Born on February 4th, 1913 Rosa Louise McCauley was born to James McCauley and Leona Edwards. In 1939 she married a barber named Raymond Parks changing her name to Rosa Parks. He was a member of the National Association for the Advancement of Colored People (NAACP). After one long day at work, on December 1st 1955 in Montgomery, Alabama, Parks refused to give up her seat to a white man while riding on a bus; a violation of the cities racial segregation laws. Parks was then arrested and fined. Thousands of people boycotted riding buses for 381 days. On November 13, 1956, the US Supreme Court ruled that segregation on city buses is unconstitutional. The Montgomery boycott paved the way for the removal of the racist and discriminatory attitude within the United States of America. She changed the course of history and inspired us all. She soon died on October 24th, 2005.
Martin Luther king Jr.
Martin was born in Atlanta, Georgia in 1929. Faith was always an important part of his daily life. As both his father and grandfather were Baptist ministers. He soon became the 20th pastor of the Dexter Ave Baptist church. He married Coretta Scott and short thereafter had 4 children. He has been jailed over 20 times, stabbed in the chest; his house was bombed and he suffered relentless personal attacks on himself and family. For a man of peaceful intentions, he spent much of his life the target of violent and intent yet the threats never stopped him. While in Memphis to lead a protest march defending the rights of striking garbage workers in April of 1968, King delivered a rousing speech titled “I’ve Been to the Mountain Top” it was his last. Standing on the balcony of his second floor room at the Lorraine motel in Memphis, king was shot and killed on April 14, 1968.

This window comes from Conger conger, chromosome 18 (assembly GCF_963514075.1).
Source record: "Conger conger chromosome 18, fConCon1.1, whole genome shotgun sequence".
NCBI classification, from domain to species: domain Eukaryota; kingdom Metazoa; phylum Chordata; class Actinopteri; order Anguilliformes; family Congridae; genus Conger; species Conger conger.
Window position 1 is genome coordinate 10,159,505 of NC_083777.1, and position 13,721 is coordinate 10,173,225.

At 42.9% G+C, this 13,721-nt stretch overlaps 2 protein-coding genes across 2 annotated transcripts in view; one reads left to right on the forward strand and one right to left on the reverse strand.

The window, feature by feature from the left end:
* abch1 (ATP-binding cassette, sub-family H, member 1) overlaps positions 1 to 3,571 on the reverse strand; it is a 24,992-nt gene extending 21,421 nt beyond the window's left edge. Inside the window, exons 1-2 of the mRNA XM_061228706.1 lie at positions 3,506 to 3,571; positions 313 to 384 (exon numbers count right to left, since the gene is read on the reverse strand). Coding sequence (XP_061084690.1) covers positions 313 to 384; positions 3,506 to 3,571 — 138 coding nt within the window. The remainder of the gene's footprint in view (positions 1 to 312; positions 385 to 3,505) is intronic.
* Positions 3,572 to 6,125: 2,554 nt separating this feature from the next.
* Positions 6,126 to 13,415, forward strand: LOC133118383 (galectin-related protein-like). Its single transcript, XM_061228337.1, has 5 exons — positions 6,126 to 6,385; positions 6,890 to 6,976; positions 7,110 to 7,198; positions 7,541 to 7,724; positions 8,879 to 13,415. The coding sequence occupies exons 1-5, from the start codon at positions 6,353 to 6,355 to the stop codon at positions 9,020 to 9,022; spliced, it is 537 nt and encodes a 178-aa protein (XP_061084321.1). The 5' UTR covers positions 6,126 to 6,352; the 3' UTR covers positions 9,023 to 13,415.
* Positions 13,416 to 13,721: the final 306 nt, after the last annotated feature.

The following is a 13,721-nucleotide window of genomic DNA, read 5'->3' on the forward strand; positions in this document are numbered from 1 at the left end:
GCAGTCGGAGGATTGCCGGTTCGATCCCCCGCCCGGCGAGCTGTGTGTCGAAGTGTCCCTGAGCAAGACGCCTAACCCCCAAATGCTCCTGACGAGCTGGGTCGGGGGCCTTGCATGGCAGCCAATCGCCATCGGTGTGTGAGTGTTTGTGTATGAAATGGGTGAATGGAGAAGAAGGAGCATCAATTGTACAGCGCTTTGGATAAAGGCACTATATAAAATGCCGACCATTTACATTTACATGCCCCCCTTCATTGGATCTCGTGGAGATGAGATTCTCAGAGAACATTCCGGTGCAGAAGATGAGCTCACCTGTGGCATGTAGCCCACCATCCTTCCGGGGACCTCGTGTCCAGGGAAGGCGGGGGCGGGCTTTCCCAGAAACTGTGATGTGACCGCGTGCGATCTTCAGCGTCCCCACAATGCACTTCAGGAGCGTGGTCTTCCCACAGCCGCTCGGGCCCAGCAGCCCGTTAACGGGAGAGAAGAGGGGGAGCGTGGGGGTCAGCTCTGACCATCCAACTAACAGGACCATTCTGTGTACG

Plessy .vs. Ferguson
Plessy attempted to sit in an all-white railroad car. After refusing to sit in the black railway carriage car, Plessy was arrested for violating an 1890 Louisiana statute that provided for segregated “separate but equal” railroad accommodations. Those using facilities not designated for their race were criminally liable under the statute.
At trial with Justice John H. Ferguson presiding, Plessy was found guilty on the grounds that the law was a reasonable exercise of the state’s police powers based upon custom, usage, and tradition in the state. Plessy filed a petition for writs of prohibition and certiorari in the Supreme Court of Louisiana against Ferguson, asserting that segregation stigmatized blacks and stamped them with a badge of inferiority in violation of the Thirteenth and Fourteenth amendments. The court found for Ferguson and the Supreme Court granted cert.
The practice of racial segregation is the separation of people and daily public life. It’s typically associated with the Jim Crow era beginning in the late 1800’s when public facilities like schools, public transportation, restaurants, and drinking fountains were separated for whites and blacks.
In the late 1800’s a serious of measures sot to prevent blacks from voting through pole taxes, literacy tests and residency requirements; virtually eliminating the opportunity for blacks to participate in public life.
In America in the late 19th and early 20th century saw the rise of the Jim Crow era or de jure segregation in the south and the de facto segregation in the north. The difference between the two is the Jim Crow laws mandated the segregation in public places while the de facto segregation was the practice of segregation of the ground of common practice. And the north segregation was not mandated but was still heavily practiced because…